| John Craig and his three brothers, Robert, William and James lived in Augusta County, Virginia at Craigville. His brother Robert went to Greenbriar and established an Inn. His other two brothers raised large families and died prior to 1812. John Craig married Hannah Davis in Augusta County, and along with several other families moved to Buncombe County in 1789 with the first settlers.
Prior to the Blount grant he acquired a grant of 100 acres in the north of Asheville extending from Charlotte Street to Sunset Drive and north of Baird Street.
When Buncombe County was organized at Gum Spring, the County Court elected John Craig trustee, or the first treasurer of Buncombe County. Samuel and William Davidson were his sureties.
He bought a lot in the first Burton subdivision creating the city of Morristown which later became Asheville.
John Craig acquired numerous grants of large tracts of land from 100 acres to 1,000 acres each before 1795 in Buncombe County, including one tract of 100 acres at Bull Creek and 50 acres at Bee Tree. He later built a home at Bull Creek where he operated a mill and raised a family of several children including William, James and John and daughters Hannah, Elizabeth, Martha, Mary, Sarah and Jane.
John Craig’s body was found in a small clearing on his farm, Craigfields, near Bull Creek in 1708[?]. He had been shot in the back with a rifle by someone with a deformed foot, the only tracks found at the scene.
A neighbor of Craig, Henry West, a sailor who had injured his foot in an accident and had jumped ship at Charleston and later purchased several tracts of land in the Buncombe area, was arrested and charged with murder. He was convicted by the jury and sentenced to hang on a scaffold erected at the corner of East Street and Hillside Street in Asheville.
James Patton and his sister, Jane Erwin wife of Andrew Erwin, who was Patton’s business partner, were political opponents of John Craig and they sought to secure a pardon for West from the governor. Mrs. Erwin took a carriage to Raleigh and arranged on the way down for relays of horses to return the pardon if she obtained one.
West worried about being hanged and not getting a decent funeral so he appealed to the burying man, Philip Creasman, who agreed to give West a decent burial in exchange for a large tract of land which West owned on the Lower Grassy Branch Road adjacent to the Craig land. West gave Creasman the deed and Creasman recorded it.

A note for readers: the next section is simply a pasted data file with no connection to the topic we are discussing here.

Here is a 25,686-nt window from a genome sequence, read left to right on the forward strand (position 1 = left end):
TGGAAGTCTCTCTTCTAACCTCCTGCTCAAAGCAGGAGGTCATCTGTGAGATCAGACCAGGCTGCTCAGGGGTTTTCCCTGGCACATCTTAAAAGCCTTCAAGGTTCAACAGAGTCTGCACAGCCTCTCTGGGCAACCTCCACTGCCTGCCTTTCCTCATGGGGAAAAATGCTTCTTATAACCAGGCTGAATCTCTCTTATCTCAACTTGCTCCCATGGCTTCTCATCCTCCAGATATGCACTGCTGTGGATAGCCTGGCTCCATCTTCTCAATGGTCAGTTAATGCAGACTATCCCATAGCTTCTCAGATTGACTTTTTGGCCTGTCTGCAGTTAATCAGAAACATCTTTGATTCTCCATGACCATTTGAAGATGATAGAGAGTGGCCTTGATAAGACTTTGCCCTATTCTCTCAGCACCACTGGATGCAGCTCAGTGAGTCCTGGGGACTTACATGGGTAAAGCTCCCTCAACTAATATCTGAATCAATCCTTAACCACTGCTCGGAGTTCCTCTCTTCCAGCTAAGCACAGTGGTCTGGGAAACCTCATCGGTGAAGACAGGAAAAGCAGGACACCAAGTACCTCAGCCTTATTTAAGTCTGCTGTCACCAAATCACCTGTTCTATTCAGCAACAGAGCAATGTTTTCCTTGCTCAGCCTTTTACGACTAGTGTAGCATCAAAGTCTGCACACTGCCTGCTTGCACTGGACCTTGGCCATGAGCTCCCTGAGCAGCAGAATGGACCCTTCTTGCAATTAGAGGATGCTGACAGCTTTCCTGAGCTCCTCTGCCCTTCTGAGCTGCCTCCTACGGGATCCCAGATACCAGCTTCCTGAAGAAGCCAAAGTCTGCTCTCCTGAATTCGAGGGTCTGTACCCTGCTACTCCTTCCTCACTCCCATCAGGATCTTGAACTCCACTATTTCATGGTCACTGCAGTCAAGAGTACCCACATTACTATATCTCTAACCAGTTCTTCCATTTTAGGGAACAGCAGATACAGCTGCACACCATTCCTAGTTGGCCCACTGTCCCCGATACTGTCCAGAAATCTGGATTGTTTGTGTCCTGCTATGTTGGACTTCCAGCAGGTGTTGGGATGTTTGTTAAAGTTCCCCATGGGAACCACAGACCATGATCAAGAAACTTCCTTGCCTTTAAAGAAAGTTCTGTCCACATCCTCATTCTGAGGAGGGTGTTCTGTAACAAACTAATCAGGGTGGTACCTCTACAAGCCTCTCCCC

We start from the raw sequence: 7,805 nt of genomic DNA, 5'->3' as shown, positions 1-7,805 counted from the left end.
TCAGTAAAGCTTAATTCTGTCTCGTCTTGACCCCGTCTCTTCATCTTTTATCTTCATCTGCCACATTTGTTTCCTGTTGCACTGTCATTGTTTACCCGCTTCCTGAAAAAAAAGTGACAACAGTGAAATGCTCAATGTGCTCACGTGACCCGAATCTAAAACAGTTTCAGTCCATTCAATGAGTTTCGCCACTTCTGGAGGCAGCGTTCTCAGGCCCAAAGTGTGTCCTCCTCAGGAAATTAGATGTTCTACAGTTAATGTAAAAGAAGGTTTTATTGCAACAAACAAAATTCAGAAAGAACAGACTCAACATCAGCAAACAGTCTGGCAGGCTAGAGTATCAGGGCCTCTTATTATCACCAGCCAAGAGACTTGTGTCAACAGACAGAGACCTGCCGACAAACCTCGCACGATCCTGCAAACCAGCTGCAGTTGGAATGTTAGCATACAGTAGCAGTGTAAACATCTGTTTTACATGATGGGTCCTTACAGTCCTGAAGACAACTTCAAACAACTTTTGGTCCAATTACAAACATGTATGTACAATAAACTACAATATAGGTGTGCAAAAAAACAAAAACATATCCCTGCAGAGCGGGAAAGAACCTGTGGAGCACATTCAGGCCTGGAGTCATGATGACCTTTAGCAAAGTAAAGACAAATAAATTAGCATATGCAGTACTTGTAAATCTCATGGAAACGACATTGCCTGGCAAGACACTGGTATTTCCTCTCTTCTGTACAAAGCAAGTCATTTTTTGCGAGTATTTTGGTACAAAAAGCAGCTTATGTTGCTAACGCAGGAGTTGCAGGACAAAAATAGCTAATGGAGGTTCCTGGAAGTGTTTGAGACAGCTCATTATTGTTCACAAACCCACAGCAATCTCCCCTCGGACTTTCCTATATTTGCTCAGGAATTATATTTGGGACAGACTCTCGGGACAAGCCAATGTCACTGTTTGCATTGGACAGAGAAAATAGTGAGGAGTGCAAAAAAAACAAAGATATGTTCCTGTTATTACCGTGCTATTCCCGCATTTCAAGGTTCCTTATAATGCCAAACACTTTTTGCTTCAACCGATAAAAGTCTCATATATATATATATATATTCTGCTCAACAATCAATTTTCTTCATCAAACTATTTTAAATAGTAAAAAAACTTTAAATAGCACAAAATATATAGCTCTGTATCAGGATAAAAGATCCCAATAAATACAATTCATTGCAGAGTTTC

When the time for the hanging arrived at 12 Noon on the appointed day, James Patton sat beside Henry West on the coffin in Creasman’s black funeral wagon as it arrived at the corner of Hillside and East Streets where the scaffold was built. Patton argued with Sherriff James Hughey over the time fixed for the execution and protested that the Sherriff’s watch was wrong. This delayed the execution for more than an hour, and just as the hangman was ready to throw the trap a horseman galloped over the hill with the pardon.
John and Hannah Davis Craig had three sons, James, William and John; and six daughters: Hannah who married John McCullough Patton and moved to Jefferson County, Indiana; Elizabeth who married Ruben Phillips; Martha; Mary and Jane who married Elderidge Melton and lived at Bee Tree. Jane Craig and Elderidge Melton had three sons and two daughters, William, James, and John and Harriett Elizabeth Rhea and Mary Jane Coggins. Their three sons died in the Civil War leaving the two daughters to inherit about 1,000 acres at Bee Tree and 1,000 acres at Bull Creek.
Mary Jane married John Wesley Coggins, son of Roland and Letticia Raper Coggins, and in the settlement of the Eldridge Melton and Jane Craig Melton estate Harriett received the Bull Creek property and Mary Jane Coggins the Bee Tree property. Mary Jane and John Wesley I first lived at Bull Creek where their son James Caswell was born, and later in the old Melton home at Bee Tree which was later the Coggins place where Henry Allen II was born.
Hannah Craig, the widow of John Craig, managed the large family and Craig estate after John’s murder. John and Hannah Davis Craig are buried in the Craig cemetery in a wooded area near the Craigfields farm now owned by their great, great, great grandchild Craig McKenzie “Copper” Coggins.
[WebMaster Note please note [?] in 7th paragraph. The text DOES say 1708 – but that doesn’t sound right.]
—Heritage I, article 299, p. 187